Words of Warning
One of our concerns is that people who do not understand the technology or the issues involved may now be able to deploy this technology. If you have not yet taken the time to learn and understand what kind of trouble you can get in by running a honeynet, you are not ready to set up a honeynet. You may risk downstream liability from damage, may risk an attacker (who may know more about your network than you do!) discovering your honeynet and exploiting this knowledge, or you may violate people's privacy rights and risk prosecution or civil action under state or federal electronic privacy statutes.

The Honeywall CDROM Eeyore does not reduce the skills required to deploy and maintain a honeynet, it only reduces the time to configure one. Honeynet operators must have a high degree of skill in networking and security to understand and respond to the events on a honeynet. Honeynet technology is not perfect. The data control techniques used have known limitations, and there are ways to get around the data control measures we have put in place. Anyone deploying this CDROM needs to be aware of the risks involved. For a better understanding of these issues, refer to KYE: Honeynets.

There have been several notable successes of honeynets in the field over the past few years. In each case the honeynet involved was monitored by highly skilled individuals with a thorough understanding of network security and honeynet technology. One example is the work the Georgia Tech team has done. It is imperitive that before any production deployment is undertaken, the individuals involved feel comfortable with the intricacies of TCP/IP networking, computer and network forensics, and have the time and resources necessary to monitor and respond to events on the network. If you are still trying to catch up and figure out your firewall or IDS sensor, this CDROM is not for you.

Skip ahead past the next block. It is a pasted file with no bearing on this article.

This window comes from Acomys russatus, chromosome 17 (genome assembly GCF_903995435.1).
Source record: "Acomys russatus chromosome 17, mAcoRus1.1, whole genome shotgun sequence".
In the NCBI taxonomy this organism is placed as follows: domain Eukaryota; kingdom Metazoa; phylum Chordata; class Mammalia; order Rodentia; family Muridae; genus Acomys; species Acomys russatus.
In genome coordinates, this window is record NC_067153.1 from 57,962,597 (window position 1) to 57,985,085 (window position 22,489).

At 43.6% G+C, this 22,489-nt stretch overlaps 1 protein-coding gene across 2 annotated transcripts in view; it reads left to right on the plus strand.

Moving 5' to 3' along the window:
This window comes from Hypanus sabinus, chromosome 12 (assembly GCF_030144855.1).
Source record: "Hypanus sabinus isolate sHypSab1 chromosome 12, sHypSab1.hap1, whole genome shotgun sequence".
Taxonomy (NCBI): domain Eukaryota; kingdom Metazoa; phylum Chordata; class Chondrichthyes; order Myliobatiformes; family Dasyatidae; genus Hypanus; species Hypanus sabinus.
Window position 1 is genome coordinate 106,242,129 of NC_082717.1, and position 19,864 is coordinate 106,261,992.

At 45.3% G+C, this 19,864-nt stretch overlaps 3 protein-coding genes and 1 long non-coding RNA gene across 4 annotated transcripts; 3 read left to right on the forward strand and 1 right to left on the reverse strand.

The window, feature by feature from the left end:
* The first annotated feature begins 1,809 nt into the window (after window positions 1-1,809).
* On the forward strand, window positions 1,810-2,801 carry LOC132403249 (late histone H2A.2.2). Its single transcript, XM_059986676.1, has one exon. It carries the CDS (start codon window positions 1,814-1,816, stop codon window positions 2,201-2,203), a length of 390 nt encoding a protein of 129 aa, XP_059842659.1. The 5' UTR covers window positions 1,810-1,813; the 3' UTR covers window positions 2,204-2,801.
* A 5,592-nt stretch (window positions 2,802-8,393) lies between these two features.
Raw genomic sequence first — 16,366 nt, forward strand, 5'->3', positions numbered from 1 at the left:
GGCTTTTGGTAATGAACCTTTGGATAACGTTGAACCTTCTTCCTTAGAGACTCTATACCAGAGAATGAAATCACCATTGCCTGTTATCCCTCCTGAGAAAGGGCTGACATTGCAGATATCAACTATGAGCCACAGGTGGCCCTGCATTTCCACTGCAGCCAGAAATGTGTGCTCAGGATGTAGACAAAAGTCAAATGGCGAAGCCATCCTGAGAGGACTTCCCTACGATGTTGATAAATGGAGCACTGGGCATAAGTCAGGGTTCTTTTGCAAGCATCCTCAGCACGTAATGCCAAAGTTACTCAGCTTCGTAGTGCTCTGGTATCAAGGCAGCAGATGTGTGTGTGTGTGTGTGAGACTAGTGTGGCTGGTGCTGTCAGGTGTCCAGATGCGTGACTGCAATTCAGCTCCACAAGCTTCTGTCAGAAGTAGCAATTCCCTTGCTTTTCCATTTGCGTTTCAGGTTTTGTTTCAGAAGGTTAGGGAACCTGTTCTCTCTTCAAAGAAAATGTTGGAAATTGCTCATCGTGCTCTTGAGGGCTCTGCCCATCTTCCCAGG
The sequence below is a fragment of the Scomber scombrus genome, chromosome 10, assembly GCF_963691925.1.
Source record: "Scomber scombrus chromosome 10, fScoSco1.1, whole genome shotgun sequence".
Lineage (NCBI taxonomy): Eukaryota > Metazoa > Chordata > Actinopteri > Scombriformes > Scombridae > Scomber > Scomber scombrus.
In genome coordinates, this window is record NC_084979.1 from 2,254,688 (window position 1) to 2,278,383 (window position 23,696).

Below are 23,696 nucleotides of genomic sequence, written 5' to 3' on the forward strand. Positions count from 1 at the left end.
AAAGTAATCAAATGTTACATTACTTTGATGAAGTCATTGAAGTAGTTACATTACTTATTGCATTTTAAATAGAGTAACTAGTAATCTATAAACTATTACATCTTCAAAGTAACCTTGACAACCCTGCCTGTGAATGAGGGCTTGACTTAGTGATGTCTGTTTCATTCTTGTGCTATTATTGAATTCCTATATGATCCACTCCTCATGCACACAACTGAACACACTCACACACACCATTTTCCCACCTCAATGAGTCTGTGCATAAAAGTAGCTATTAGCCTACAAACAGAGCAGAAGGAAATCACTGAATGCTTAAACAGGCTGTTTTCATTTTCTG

The first public release of the Honeywall CDROM Eeyore, Eeyore, is meant to provide the tools necessary to quickly configure and deploy a second generation honeynet. Members of the Honeynet Project and Honeynet Research Alliance are actively working on the Honeywall CDROM Eeyore and have several enhancements planned for the next release including:

  • New User Interface: The current interface, created using the dialog utility, is limited. A new menu system based on curses is under development.
  • Secure Kernel: We are looking to add more advanced security to the kernel using SELinux. A strict set of policies will be used to help mitigate risk of a compromised Honeywall gateway.
  • Data Analysis: We are developing GUI based tools to make analyzing the data the Honeywall CDROM collects much easier to evaluate. We also plan to implement automated reporting tools such as daily and weekly reports of the activity the honeynet has captured.
  • Distributed Capabilities: The current Honeywall CDROM Eeyore is designed to create a standalone system. We are looking into distributed features that will make it easier to manage systems created using the CDROM and to centralize data from multiple deployments.
Since this is a beta, we encourage bug reports or patches. A public bug server has been set up just for the Honeywall CDROM Eeyore and other tools created by the Honeynet Project. We would also like to hear your thoughts on what can be added/removed from the current release. Questions and comments should be directed to [email protected] The Honeywall CDROM Eeyore is in active development. Be sure to frequently check the Honeynet Project site for the latest information and updates.

The Honeynet Project